Sunday, January 29, 2017

On Partisanship and Moral Obligation

can. 747 §1.† The Church, to which Christ the Lord has entrusted the deposit of faith so that with the assistance of the Holy Spirit it might protect the revealed truth reverently, examine it more closely, and proclaim and expound it faithfully, has the duty and innate right, independent of any human power whatsoever, to preach the gospel to all peoples, also using the means of social communication proper to it.

§2.† It belongs to the Church always and everywhere to announce moral principles, even about the social order, and to render judgment concerning any human affairs insofar as the fundamental rights of the human person or the salvation of souls requires it.


 Code of Canon Law: New English Translation (Washington, DC: Canon Law Society of America, 1998), 245.

President Trump signed an executive order on blocking refugees from seven nations for a period of 120 days. Not surprisingly, this has set off a lot of political quarrels. The nations he blocked all have a Muslim majority population and Americans are concerned with refugees being brought here and performing terrorist acts. People argue over whether he has the right to do this (if I read US Code 1182 correctly, I suppose it is legal) and over the fact that other Presidents (Carter and Obama) have used the US Code to exclude certain nationalities from entering this country. Unsurprisingly, we see a case where each side justifies their own “tribe” and condemns their enemies even when it means they condemn what they once praised and vice versa.

At the same time, there is a religious debate going on over Trump’s action and whether it is moral. While the American bishops have generally condemned this action, other Catholics point to the fact that the Church recognizes the right of the state to regulate immigration policies, and the need for prudence to avoid causing real harm by overwhelming the system or letting in people with a hostile intent.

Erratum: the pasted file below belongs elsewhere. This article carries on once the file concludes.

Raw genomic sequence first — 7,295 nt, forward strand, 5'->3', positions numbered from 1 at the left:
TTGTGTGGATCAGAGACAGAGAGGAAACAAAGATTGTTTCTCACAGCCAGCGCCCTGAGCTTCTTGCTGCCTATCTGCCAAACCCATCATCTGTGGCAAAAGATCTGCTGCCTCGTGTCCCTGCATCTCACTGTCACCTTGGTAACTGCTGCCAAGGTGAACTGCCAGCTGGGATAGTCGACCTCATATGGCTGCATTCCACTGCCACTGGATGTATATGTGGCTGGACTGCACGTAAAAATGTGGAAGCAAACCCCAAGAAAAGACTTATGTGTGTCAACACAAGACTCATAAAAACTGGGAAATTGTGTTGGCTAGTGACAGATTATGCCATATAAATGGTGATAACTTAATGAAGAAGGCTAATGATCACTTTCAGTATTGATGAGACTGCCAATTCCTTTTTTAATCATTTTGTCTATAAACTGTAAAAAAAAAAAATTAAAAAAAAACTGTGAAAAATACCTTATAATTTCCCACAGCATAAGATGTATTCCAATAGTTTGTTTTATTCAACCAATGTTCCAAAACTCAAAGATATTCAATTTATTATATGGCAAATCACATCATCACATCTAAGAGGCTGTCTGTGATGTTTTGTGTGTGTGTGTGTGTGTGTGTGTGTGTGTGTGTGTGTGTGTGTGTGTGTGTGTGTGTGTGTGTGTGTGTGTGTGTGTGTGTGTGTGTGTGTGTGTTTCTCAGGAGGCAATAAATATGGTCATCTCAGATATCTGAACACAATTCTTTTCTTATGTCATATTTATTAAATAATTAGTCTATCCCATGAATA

This is just one of the issues being fought. Catholics have concerns on how their nation is run, and belong to different political parties based on what they think is the best way to handle it. Since both those Catholics who favor a government action and those who oppose it point to words from the shepherds of the Church, how to we reconcile these claims?

The first thing we have to remember is, regardless of what the government can legally do, Catholics must not support an immoral action. If a government action goes against the dignity of the human person or the natural law of God’s design, then the Catholic must oppose it. For example, abortion is legal in America. But no Catholic can support it. If a President supports the use of torture, we must oppose him. If a Supreme Court ruling legalizes “same sex marriage,” we cannot accept such unions as a valid marriage.

So, Christians who are citizens of a nation must witness to the nation by living out and explaining their beliefs. We can’t just cite the convenient passages that seem to mirror our views. We must strive to know how to know, love and serve God with all our heart and love our neighbor as ourselves. With each action we do, we have to ask whether we act out of love or out of self interest.

That means asking honestly. It’s easy to lie to ourselves and make excuses for what we wanted to do in the first place. But actually asking what Our Lord’s words mean and how the Church calls us to apply them? That’s hard. It can mean we have to set aside a comfortable ideology in order to do right. It’s hard, but it’s not an unreasonable command. If we love Our Lord, we will seek to do His will (John 14:15).

That means when the president does something we dislike, we have to ask ourselves whether we dislike it because it is morally wrong or because it goes against our political preferences. When the president does something we like, we have to ask whether we are in danger of liking something that is incompatible with our Catholic faith. In either case, we must set aside partisan preferences when they clash with the Catholic faith.

Yet, that’s what many people are not doing. Instead they’re bashing the bishops when they speak on the morality of Trump’s actions. They reduce moral concerns to political issues and get angry when the Church teaches in a certain way, as if they invented a teaching in response to Trump, rather than apply a long existing teaching to judge his actions.

When one reduces moral teaching to politics, they lose sight of the reason the Church criticizes the state. It’s not because the Pope or the bishops are left wing or right wing (they’re often accused of both). It’s because they’re concerned with the salvation of souls and warn the faithful that they must do something or must avoid another. If we write these warnings off as “partisan,” we’re ignoring danger to our salvation.

It’s not the purpose of the article to justify or condemn support of Trump. I just ask the reader to consider strongly who to listen to when the Pope and bishops say one thing, and the partisans say another.

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